The sole issue is the time at which the statute of limitations begins to run against the repayment of loans made to an estate by the estate's Committee, when the account of the estate remains constantly open and unsettled throughout the Committee's tenure, up to and including the time of his death. It is the position of the District of Columbia that the moneys so loaned by Thomas Hickman in this case were evidenced by no contractual or other arrangement with the estate to indicate a time for future repayment, and that they were thus loans payable on demand as to which the statute of limitations began to run immediately at the making of the loan. We do not agree.
In November 1934 when Mary Hickman was adjudged to be of unsound mind, she was committed to St. Elizabeths Hospital, and her late brother-in-law Thomas P. Hickman was appointed her Committee. With court approval Mr. Hickman utilized a large part of the assets of Mary Hickman's estate to satisfy a trust which was a lien on her house where her children and the relatives who looked after them thereafter lived without rent. By 1938, the remaining assets of the estate were exhausted by legitimate expenditures all of which were duly approved by the court.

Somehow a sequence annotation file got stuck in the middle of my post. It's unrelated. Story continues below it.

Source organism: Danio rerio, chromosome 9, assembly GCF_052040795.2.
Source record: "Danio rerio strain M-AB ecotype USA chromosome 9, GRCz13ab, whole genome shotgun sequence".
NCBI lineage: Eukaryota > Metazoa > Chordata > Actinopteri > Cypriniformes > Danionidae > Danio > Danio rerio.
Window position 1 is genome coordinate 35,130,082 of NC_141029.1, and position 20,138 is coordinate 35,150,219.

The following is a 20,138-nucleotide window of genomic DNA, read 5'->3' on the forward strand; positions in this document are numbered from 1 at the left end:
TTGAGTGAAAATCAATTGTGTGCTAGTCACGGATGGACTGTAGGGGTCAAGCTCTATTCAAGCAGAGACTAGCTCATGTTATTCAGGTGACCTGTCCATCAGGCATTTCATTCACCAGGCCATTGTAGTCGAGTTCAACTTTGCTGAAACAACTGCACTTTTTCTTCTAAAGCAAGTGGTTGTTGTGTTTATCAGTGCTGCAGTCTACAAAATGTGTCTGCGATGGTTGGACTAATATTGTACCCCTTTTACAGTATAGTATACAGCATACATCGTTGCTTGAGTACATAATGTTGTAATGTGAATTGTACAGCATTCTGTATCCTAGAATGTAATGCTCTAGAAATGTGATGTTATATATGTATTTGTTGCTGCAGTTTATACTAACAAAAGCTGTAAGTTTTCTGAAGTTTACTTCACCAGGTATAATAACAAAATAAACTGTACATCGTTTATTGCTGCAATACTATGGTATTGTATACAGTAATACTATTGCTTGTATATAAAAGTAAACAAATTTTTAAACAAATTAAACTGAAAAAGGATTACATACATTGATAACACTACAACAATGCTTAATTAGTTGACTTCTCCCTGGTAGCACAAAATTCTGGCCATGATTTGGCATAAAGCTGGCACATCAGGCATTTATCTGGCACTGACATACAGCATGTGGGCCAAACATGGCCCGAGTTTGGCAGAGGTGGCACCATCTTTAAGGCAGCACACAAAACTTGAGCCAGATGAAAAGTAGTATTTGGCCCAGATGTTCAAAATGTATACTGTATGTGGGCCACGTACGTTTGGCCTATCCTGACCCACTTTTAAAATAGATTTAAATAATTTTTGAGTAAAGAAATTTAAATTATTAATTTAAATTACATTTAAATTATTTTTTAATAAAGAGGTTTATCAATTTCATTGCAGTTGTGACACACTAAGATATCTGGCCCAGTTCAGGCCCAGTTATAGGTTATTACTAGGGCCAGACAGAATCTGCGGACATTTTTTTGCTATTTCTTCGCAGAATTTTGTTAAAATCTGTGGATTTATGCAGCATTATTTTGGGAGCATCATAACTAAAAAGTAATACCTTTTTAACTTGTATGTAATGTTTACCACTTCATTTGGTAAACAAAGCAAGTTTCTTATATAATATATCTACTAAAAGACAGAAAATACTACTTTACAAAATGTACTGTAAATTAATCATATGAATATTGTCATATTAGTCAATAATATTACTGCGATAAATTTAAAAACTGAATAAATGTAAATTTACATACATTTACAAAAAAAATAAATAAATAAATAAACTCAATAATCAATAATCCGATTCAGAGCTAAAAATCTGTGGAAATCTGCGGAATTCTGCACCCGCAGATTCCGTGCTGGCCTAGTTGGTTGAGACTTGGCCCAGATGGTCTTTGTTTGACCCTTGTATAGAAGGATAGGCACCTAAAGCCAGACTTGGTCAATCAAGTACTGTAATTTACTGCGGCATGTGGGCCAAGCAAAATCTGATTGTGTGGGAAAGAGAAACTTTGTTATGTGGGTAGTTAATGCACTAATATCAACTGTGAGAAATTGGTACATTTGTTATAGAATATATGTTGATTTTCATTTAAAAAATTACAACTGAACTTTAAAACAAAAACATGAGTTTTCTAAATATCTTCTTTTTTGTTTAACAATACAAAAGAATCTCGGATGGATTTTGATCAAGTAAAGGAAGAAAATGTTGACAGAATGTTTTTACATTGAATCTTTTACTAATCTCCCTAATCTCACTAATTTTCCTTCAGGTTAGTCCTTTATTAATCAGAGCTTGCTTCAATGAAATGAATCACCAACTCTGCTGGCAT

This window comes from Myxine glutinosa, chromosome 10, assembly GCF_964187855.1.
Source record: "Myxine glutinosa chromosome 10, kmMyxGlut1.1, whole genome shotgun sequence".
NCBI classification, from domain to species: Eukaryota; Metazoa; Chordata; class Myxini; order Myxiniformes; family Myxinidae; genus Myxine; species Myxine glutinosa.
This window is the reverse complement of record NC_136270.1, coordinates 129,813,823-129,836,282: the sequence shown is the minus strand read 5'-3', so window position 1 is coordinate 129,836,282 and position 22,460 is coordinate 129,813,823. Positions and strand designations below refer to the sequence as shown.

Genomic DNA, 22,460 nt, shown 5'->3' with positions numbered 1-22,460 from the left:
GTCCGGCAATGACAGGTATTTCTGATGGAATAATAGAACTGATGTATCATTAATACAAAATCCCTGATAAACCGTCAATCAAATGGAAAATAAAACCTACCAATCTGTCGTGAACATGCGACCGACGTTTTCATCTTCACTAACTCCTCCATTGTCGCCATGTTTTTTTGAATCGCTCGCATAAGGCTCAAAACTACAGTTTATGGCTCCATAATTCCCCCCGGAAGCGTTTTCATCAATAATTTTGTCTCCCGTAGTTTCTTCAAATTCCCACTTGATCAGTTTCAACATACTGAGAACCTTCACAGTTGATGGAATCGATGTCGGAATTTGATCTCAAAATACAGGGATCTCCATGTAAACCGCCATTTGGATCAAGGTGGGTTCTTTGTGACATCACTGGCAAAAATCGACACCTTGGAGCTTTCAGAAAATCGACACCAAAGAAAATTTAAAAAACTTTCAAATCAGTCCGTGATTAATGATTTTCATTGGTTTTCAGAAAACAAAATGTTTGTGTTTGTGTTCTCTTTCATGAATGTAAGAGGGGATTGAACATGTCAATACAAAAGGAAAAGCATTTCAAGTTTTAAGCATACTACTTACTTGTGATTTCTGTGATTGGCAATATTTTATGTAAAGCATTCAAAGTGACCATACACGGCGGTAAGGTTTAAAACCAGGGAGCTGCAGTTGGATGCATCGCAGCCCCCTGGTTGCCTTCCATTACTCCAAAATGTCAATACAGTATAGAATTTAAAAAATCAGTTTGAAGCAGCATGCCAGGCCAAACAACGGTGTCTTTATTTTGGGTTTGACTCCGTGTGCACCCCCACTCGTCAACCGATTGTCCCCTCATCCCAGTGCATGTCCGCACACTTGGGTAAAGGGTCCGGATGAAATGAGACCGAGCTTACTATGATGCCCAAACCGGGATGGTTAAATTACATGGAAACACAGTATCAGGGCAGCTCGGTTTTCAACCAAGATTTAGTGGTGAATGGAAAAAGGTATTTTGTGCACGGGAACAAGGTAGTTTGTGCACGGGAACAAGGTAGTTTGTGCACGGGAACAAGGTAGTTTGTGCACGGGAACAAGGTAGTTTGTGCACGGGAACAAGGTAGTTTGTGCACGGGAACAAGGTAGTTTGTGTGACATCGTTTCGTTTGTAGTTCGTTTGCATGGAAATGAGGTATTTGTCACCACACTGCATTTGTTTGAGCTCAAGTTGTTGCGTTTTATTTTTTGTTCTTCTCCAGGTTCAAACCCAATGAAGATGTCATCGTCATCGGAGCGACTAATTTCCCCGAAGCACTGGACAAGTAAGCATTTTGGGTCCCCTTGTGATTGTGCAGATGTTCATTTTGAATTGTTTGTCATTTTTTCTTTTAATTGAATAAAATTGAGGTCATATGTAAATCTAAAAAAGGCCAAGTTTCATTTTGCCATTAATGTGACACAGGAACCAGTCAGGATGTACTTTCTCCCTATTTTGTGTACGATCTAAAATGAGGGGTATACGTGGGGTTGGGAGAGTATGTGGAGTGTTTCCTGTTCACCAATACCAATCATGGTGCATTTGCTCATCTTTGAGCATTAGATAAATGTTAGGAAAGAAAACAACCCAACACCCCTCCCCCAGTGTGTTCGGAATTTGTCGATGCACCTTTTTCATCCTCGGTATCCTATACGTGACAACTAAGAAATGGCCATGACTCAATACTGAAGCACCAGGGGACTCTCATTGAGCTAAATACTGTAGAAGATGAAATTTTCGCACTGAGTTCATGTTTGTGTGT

Beginning with the 4th Account of the estate's finances filed with the court in 1942, Thomas Hickman proceeded year after year to advance to the ward's estate his personal funds to cover necessary expenses of the estate, including money for taxes, water, insurance and maintenance costs. That he made these as advances to be repaid and not as gifts is shown in that each year a deficit of the amount of advances was carried forward. The aggregate of these advances was recorded in the annual account filed with the court and by the 17th Account in 1954, the funds personally advanced by Thomas Hickman were shown to be $3721.66, the sum in issue in the present suit. The 17th Account was approved and ratified by the District Court, and notice of it was given to the District of Columbia and there is no dispute as to the amounts.